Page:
Using a router table can help you add precise edges and intricate designs to your woodworking projects. From creating mortise and tenant joints to scroll patterns, your router table offers you endless options. Like all power tools, however, there is a certain amount of danger involved when using a router table. Because you are not handling the router itself, but rather the wood you are working, there can be a tendency to forget that you are using a powerful tool. To ensure that your projects get done safely, remember to follow these basic safety tips.
Read the Manual
Your owners’ manual is the most important safety feature on your router table. Each router table is different, so even the most experienced woodworkers need to read the manual before getting started. The owners’ manual will describe any special safety features your router table has, as well as safe operating practices.
Kill Switch within Reach
When things start going wrong you will want to shut down the power immediately. As you move around your router table to work on your project, always make sure you can reach the machine’s kill switch. Hit the kill switch at the first sign of trouble to avoid major injuries. You can always restart your project, you can’t replace a finger.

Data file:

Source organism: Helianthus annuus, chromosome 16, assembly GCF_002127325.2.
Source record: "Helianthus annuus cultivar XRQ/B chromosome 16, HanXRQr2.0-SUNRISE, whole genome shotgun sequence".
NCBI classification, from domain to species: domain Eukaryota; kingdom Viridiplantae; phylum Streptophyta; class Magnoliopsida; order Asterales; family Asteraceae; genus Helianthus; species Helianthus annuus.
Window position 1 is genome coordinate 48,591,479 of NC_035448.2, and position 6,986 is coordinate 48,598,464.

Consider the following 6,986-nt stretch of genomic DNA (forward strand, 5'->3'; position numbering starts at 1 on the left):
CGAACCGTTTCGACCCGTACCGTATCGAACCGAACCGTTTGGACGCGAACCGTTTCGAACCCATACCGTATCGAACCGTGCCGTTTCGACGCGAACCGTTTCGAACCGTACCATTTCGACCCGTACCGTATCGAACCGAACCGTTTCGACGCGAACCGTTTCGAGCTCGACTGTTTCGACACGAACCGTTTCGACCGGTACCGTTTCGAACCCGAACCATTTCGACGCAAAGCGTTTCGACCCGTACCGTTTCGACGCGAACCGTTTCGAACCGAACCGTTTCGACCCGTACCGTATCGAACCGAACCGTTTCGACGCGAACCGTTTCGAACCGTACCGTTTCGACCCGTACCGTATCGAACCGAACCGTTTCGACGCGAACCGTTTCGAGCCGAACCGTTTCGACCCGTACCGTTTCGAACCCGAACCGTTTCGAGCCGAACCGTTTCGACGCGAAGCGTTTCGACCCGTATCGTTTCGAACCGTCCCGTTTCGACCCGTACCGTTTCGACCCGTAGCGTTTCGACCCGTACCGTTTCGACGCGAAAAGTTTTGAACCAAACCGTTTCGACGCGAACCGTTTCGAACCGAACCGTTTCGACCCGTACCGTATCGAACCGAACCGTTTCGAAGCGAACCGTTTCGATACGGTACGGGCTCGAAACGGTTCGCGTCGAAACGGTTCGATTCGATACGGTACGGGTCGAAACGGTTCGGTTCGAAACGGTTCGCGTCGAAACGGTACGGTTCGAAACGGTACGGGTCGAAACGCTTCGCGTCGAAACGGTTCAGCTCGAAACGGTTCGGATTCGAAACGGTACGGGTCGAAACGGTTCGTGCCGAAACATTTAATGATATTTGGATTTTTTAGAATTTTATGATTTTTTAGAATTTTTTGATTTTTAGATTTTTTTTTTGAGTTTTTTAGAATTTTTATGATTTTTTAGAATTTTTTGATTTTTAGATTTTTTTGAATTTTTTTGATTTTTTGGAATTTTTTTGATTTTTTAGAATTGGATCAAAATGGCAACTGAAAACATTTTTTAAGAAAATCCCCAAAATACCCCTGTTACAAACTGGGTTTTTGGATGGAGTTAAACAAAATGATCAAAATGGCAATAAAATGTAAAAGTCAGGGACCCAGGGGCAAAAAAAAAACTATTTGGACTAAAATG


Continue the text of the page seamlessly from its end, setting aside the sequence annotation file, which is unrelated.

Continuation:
Dangling clothing or jewelry, such as drawstrings and chains, can get tangled up in a power tool’s moving parts before you even realize a danger exists. A router table’s spinning bit is no exception and because it’s open to the operator, it poses added risk. When working in the wood shop you should avoid wearing clothing with loose ends, tucking jewelry and other dangling pieces inside shirts or behind aprons.
Leaning Over your Work
A spinning router bit will cut through flesh as easily as it cuts through wood. Even a stopped router bit is sharp and can seriously cut you. It may be tempting to lean over the router table to take a look at your work, but doing this puts you in danger of cutting open your stomach or chest. When you need to see your work from a different angle, turn the router off and walk around the table to get a good, safe look.
Securing your Wood
When a spinning bit grabs a loose piece of scrap, it can shoot the wood out at a dangerous speed. Whether you clamp your wood to a moving guide or keep both hands on your project, you want to make sure the wood you are working on is secured to the router table at all times. Flying pieces of scrap are a danger not only to you, but to others working in the wood shop as well. Also, avoid working small pieces of wood as much as possible, as they are harder to hold on to and bring your hands too close to the spinning router bit.
Safety starts with prevention. Before you get started working on your router table, make sure you have protected yourself against any possible danger. Safety glasses, gloves and a leather apron will all protect you from the splinters your router table can spit out.